Proportion of adolescents who understand that abstinence from sexual activity is the only certain way to avoid out-of-wedlock pregnancy and sexually transmitted disease. The list below shows the combined percentage of youth, after the ETAP program, who “Agree” or “Strongly agree” with the following statement: "The best way for teenagers to avoid unintended pregnancy, HIV/AIDS and other sexually transmitted infections (STIs) is to wait until they are married before having sex."

2001-2002: 76%; 2002-2003: 78%; 2003-2004: 84% in Grades 7 and 8, 78% of high school students; 2004-2005: 83%; 2005-2006: 78%; 2006-2007: 83%; 2007-2008: 90%.

“Proportion of participants who report they have the refusal or assertiveness skills necessary to resist sexual urges and advances. Agree” or “Strongly agree” with the following statement: "If someone tries to get me to have sex, I feel confident I can say no." 2001-2002: 64%; 2002-2003: 77%; 2003-2004: 70%; 2004-2005: 76%; 2005-2006: 77%; 2006-2007: 78%; 2007-2008: 77%.

Proportion of youth who commit to abstain from sexual activity until marriage. The list below shows the combined percentage of youth, after the ETAP program, who responded “Yes” to the following question: "Whether or not you have ever had sex, in the future do you plan to wait until marriage?" 2001-2002: 59%; 2002-2003: 59%; 2003-2004: 56%; 2004-2005: 67%; 2005-2006: 64%; 2006-2007: 65%; 2007-2008: 64%.

Proportion of participants who intend to avoid situations and risk behaviors, such as drug use and alcohol consumption, which make them more vulnerable to sexual advances and urges. The list below shows the combined percentage of youth, after the ETAP program, who “Agree” or “Strongly agree” with the following statement: "My friends and I can have fun without sex, drugs, or alcohol." 2001-2002: 75%; 2002-2003: 84%; 2003-2004: 80%; 2004-2005: 84%; 2005-2006: 84%; 2006-2007: 84%; 2007-2008: 85%.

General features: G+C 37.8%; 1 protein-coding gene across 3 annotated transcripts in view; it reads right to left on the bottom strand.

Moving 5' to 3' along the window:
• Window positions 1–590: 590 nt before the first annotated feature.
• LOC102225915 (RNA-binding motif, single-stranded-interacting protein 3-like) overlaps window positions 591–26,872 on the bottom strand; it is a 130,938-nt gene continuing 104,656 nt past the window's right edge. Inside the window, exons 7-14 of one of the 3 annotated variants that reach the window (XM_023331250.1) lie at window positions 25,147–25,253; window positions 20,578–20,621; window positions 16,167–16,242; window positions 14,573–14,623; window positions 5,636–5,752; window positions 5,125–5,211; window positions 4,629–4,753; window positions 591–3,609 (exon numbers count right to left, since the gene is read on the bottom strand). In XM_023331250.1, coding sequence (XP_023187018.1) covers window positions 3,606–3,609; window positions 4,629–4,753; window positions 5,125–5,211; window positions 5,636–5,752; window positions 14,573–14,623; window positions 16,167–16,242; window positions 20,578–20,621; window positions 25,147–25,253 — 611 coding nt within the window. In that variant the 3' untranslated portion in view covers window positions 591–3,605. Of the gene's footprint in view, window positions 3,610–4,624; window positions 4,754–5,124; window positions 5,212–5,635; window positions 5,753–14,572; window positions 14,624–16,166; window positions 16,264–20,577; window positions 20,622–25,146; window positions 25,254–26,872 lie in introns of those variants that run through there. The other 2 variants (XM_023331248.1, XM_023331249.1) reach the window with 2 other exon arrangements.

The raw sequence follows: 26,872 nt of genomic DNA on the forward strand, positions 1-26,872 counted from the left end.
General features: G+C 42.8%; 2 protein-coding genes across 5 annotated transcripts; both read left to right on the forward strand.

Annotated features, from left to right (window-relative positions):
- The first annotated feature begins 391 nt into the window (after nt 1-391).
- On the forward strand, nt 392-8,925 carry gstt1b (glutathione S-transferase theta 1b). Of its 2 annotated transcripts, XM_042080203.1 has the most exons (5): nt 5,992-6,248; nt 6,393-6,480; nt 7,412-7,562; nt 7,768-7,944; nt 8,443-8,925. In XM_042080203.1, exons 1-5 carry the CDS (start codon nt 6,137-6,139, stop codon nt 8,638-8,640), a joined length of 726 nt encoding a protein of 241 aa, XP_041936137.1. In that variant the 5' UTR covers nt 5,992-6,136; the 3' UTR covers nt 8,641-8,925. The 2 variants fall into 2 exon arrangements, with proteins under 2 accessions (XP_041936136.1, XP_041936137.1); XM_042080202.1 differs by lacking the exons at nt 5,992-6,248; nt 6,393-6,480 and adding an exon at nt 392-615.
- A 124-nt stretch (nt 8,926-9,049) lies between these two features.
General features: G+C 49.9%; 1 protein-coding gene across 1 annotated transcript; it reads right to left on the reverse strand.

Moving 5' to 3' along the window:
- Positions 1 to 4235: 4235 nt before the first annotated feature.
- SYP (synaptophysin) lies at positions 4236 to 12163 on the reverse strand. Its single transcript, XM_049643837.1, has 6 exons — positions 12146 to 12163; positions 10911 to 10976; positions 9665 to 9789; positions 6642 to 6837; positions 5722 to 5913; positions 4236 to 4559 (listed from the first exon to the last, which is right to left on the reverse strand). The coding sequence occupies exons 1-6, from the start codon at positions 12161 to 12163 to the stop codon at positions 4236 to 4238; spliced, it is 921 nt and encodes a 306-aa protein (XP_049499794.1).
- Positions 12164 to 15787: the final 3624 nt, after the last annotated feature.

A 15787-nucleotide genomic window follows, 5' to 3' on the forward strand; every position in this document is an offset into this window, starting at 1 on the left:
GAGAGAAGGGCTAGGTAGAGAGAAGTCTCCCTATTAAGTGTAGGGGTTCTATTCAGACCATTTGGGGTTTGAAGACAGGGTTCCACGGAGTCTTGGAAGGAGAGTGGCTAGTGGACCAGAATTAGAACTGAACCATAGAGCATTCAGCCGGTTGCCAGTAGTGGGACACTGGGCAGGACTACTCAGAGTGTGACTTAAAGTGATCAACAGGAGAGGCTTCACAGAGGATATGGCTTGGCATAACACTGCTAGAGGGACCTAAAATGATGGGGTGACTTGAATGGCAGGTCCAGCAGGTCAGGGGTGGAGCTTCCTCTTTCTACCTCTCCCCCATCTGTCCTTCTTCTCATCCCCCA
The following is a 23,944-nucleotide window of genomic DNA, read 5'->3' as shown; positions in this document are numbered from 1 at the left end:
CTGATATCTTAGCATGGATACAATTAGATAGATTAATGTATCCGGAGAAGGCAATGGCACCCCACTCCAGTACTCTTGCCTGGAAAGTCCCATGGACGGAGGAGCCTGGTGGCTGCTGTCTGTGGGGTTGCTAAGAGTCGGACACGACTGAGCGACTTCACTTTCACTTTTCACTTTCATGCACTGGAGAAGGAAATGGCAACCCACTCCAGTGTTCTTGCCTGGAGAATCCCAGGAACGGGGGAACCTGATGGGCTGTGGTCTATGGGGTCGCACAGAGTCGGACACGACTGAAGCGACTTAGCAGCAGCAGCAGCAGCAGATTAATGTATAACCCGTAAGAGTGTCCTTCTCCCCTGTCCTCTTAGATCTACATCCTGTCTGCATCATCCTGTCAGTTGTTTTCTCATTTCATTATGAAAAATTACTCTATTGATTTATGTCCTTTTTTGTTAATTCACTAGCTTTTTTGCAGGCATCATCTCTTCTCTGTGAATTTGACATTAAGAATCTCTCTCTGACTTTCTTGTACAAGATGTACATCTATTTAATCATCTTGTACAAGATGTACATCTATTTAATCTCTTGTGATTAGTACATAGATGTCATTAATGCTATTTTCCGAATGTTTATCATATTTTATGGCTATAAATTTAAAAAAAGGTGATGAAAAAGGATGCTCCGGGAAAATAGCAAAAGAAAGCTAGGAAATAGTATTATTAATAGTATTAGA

What students have said about the ESTEEM program:

“I stand strong in my virginity…its great to know someone out there shares my feelings.” Nathan - 17
“I really appreciate the messages virginity rules sends out to teenagers.” Casey - 17
“I think it is really important to tell teens that just because your friends are having sex doesn’t mean you have to, there are other options.” Melissa - 19

“Abstinence means not being sexually active, being safe, and doing what’s right.” Roxanne - 13

“To me it means when you hold off on having any sexual contact of any kind because of values and personal preferences.” Andrea - 13

“It means that I can have a future with a good career, and no STD’s or STI’s.” Erica - 12
“Abstinence is choosing not to engage in something, despite how good it might look because you know that it is better not to.” Larry - 18
“My boyfriend and I both have chosen to be abstinent (…) because it helps us keep a strong relationship.” Amanda - 17
“I choose to be abstinent because I don’t want to end up pregnant, with a sexually transmitted disease, or have to deal with the emotional effects of sex.” Roxanne - 13
“(…) I want sex to be a gift shared only with my future wife after marriage.” Larry - 18
“I want to be a coalition member because I want to tell other teens how I choose to be abstinent, and they can too, all they have to do is trust in themselves.” Andrea - 13